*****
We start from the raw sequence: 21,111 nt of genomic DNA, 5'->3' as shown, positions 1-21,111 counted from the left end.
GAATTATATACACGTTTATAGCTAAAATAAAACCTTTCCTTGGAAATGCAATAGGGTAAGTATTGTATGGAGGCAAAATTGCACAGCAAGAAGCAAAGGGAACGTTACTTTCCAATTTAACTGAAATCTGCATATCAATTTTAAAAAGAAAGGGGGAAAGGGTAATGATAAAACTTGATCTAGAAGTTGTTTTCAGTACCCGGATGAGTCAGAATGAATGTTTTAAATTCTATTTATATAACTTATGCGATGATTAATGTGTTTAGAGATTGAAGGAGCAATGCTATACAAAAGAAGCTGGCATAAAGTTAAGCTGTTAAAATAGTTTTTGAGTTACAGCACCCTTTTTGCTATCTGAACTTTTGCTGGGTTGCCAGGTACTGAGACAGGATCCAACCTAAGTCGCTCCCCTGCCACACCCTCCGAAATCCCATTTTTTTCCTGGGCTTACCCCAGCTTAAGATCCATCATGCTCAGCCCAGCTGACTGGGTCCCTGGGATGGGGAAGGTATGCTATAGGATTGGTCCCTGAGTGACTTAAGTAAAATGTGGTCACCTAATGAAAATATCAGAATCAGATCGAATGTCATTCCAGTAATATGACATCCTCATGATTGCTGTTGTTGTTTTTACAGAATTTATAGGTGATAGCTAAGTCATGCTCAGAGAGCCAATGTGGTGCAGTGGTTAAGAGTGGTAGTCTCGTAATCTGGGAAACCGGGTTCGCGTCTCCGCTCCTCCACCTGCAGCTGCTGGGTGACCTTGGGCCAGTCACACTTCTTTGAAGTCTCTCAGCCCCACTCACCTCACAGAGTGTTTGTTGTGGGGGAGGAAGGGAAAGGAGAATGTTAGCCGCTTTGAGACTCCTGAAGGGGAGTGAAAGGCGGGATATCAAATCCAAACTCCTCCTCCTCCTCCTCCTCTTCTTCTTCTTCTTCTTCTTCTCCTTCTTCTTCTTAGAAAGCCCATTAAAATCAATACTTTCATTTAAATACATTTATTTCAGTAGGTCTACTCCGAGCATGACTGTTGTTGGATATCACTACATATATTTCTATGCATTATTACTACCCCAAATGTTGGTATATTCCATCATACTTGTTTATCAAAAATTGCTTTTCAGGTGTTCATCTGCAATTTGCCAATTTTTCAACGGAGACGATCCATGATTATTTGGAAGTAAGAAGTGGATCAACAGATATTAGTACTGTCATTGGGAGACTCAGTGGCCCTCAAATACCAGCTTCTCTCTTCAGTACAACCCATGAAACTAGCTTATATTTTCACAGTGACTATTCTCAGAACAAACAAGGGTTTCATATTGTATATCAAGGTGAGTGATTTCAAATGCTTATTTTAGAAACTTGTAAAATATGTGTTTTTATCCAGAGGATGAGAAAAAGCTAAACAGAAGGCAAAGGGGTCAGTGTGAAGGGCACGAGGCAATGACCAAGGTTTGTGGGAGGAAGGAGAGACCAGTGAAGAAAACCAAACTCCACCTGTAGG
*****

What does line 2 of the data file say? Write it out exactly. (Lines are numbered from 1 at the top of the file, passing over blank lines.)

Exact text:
GAATTATATACACGTTTATAGCTAAAATAAAACCTTTCCTTGGAAATGCAATAGGGTAAGTATTGTATGGAGGCAAAATTGCACAGCAAGAAGCAAAGGGAACGTTACTTTCCAATTTAACTGAAATCTGCATATCAATTTTAAAAAGAAAGGGGGAAAGGGTAATGATAAAACTTGATCTAGAAGTTGTTTTCAGTACCCGGATGAGTCAGAATGAATGTTTTAAATTCTATTTATATAACTTATGCGATGATTAATGTGTTTAGAGATTGAAGGAGCAATGCTATACAAAAGAAGCTGGCATAAAGTTAAGCTGTTAAAATAGTTTTTGAGTTACAGCACCCTTTTTGCTATCTGAACTTTTGCTGGGTTGCCAGGTACTGAGACAGGATCCAACCTAAGTCGCTCCCCTGCCACACCCTCCGAAATCCCATTTTTTTCCTGGGCTTACCCCAGCTTAAGATCCATCATGCTCAGCCCAGCTGACTGGGTCCCTGGGATGGGGAAGGTATGCTATAGGATTGGTCCCTGAGTGACTTAAGTAAAATGTGGTCACCTAATGAAAATATCAGAATCAGATCGAATGTCATTCCAGTAATATGACATCCTCATGATTGCTGTTGTTGTTTTTACAGAATTTATAGGTGATAGCTAAGTCATGCTCAGAGAGCCAATGTGGTGCAGTGGTTAAGAGTGGTAGTCTCGTAATCTGGGAAACCGGGTTCGCGTCTCCGCTCCTCCACCTGCAGCTGCTGGGTGACCTTGGGCCAGTCACACTTCTTTGAAGTCTCTCAGCCCCACTCACCTCACAGAGTGTTTGTTGTGGGGGAGGAAGGGAAAGGAGAATGTTAGCCGCTTTGAGACTCCTGAAGGGGAGTGAAAGGCGGGATATCAAATCCAAACTCCTCCTCCTCCTCCTCCTCTTCTTCTTCTTCTTCTTCTTCTCCTTCTTCTTCTTAGAAAGCCCATTAAAATCAATACTTTCATTTAAATACATTTATTTCAGTAGGTCTACTCCGAGCATGACTGTTGTTGGATATCACTACATATATTTCTATGCATTATTACTACCCCAAATGTTGGTATATTCCATCATACTTGTTTATCAAAAATTGCTTTTCAGGTGTTCATCTGCAATTTGCCAATTTTTCAACGGAGACGATCCATGATTATTTGGAAGTAAGAAGTGGATCAACAGATATTAGTACTGTCATTGGGAGACTCAGTGGCCCTCAAATACCAGCTTCTCTCTTCAGTACAACCCATGAAACTAGCTTATATTTTCACAGTGACTATTCTCAGAACAAACAAGGGTTTCATATTGTATATCAAGGTGAGTGATTTCAAATGCTTATTTTAGAAACTTGTAAAATATGTGTTTTTATCCAGAGGATGAGAAAAAGCTAAACAGAAGGCAAAGGGGTCAGTGTGAAGGGCACGAGGCAATGACCAAGGTTTGTGGGAGGAAGGAGAGACCAGTGAAGAAAACCAAACTCCACCTGTAGG